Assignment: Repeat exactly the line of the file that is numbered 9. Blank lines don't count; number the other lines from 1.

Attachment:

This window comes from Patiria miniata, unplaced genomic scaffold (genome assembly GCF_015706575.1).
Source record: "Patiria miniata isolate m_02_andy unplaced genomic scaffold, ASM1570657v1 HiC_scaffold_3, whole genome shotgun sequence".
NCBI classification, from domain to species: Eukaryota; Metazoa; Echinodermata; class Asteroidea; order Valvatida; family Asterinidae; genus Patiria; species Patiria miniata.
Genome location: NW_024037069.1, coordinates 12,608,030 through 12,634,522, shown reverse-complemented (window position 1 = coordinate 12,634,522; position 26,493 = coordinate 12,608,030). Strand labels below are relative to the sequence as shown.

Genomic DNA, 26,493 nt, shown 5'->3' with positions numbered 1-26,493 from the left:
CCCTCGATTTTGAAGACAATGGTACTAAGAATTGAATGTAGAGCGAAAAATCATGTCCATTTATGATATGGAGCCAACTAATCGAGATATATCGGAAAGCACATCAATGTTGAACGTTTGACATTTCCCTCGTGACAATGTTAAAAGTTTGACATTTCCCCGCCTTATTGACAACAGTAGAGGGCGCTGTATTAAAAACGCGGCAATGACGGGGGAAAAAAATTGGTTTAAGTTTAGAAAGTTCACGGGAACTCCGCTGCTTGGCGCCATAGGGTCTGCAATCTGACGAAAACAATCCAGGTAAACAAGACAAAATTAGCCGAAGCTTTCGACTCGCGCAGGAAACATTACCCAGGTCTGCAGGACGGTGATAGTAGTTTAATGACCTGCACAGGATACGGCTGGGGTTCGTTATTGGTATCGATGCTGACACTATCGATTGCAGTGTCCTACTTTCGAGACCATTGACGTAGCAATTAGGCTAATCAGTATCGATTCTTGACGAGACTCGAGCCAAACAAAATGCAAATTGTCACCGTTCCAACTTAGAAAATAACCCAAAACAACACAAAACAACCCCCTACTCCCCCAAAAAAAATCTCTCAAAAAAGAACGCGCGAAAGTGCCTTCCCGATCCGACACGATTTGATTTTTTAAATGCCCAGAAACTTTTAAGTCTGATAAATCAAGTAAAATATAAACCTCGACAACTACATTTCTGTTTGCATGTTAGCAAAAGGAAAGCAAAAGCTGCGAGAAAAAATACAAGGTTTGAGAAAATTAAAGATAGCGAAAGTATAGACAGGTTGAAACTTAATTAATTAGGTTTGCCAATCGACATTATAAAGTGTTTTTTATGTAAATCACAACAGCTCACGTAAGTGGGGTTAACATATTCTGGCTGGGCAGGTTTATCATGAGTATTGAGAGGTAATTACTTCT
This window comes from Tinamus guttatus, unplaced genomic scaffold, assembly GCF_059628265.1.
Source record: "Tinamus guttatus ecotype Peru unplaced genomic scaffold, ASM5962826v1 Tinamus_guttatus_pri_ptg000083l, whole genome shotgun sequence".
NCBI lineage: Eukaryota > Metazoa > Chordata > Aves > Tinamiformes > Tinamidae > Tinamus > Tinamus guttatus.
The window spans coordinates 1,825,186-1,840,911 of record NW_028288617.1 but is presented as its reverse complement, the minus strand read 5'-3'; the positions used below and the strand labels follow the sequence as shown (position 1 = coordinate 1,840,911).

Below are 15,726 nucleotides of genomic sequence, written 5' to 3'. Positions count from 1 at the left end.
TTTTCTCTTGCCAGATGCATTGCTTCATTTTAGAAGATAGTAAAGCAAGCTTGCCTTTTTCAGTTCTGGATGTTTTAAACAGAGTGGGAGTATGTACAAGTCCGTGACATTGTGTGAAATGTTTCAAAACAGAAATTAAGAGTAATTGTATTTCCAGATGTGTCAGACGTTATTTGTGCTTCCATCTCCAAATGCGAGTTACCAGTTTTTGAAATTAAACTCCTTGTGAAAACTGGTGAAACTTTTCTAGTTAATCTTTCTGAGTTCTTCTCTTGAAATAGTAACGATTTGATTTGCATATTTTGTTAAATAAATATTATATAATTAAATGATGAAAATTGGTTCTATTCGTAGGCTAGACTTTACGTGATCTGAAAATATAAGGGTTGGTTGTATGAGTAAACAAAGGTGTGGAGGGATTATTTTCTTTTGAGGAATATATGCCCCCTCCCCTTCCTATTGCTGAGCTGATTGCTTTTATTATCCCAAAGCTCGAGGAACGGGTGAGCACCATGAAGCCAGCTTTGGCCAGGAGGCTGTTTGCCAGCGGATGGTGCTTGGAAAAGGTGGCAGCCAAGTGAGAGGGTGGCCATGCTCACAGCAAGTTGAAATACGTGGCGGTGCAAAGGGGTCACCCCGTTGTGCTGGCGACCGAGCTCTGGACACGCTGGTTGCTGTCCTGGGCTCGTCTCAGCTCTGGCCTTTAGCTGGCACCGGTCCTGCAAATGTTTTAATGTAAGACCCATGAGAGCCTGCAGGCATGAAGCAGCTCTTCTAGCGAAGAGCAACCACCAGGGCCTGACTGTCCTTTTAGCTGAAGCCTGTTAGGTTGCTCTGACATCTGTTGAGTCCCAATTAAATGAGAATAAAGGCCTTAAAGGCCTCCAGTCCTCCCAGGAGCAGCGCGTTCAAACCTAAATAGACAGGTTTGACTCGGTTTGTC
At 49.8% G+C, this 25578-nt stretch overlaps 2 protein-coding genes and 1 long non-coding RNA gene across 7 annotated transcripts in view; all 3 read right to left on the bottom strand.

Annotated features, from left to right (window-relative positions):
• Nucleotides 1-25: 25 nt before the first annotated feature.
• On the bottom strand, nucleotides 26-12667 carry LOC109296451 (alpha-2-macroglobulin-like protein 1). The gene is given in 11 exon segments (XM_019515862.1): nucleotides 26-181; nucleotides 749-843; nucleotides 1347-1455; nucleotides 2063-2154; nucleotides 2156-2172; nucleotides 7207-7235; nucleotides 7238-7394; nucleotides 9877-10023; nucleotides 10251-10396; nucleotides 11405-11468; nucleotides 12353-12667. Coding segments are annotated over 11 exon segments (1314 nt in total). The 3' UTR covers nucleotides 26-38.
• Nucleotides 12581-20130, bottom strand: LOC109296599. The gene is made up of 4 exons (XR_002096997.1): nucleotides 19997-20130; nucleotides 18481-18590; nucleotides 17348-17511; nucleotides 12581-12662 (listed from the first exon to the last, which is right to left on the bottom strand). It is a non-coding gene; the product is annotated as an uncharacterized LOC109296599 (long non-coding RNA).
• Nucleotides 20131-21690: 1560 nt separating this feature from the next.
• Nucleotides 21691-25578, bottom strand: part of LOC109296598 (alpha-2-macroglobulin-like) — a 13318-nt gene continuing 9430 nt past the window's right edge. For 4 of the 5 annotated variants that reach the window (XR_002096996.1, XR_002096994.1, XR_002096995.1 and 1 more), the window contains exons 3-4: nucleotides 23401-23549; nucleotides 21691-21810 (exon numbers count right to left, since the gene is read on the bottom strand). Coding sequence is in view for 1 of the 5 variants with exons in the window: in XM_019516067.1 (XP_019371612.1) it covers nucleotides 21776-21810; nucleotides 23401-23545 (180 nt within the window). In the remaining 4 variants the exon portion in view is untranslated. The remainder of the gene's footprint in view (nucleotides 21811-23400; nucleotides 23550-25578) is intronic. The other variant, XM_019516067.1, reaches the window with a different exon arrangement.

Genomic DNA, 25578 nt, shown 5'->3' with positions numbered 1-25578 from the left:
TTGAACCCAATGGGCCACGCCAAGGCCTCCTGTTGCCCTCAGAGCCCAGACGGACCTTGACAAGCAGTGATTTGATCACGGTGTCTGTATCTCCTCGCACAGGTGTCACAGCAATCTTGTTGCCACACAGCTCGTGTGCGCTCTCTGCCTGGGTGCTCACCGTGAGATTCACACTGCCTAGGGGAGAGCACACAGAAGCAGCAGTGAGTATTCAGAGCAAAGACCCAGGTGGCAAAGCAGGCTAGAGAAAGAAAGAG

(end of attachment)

NCBI lineage: Eukaryota > Metazoa > Chordata > Aves > Tinamiformes > Tinamidae > Tinamus > Tinamus guttatus.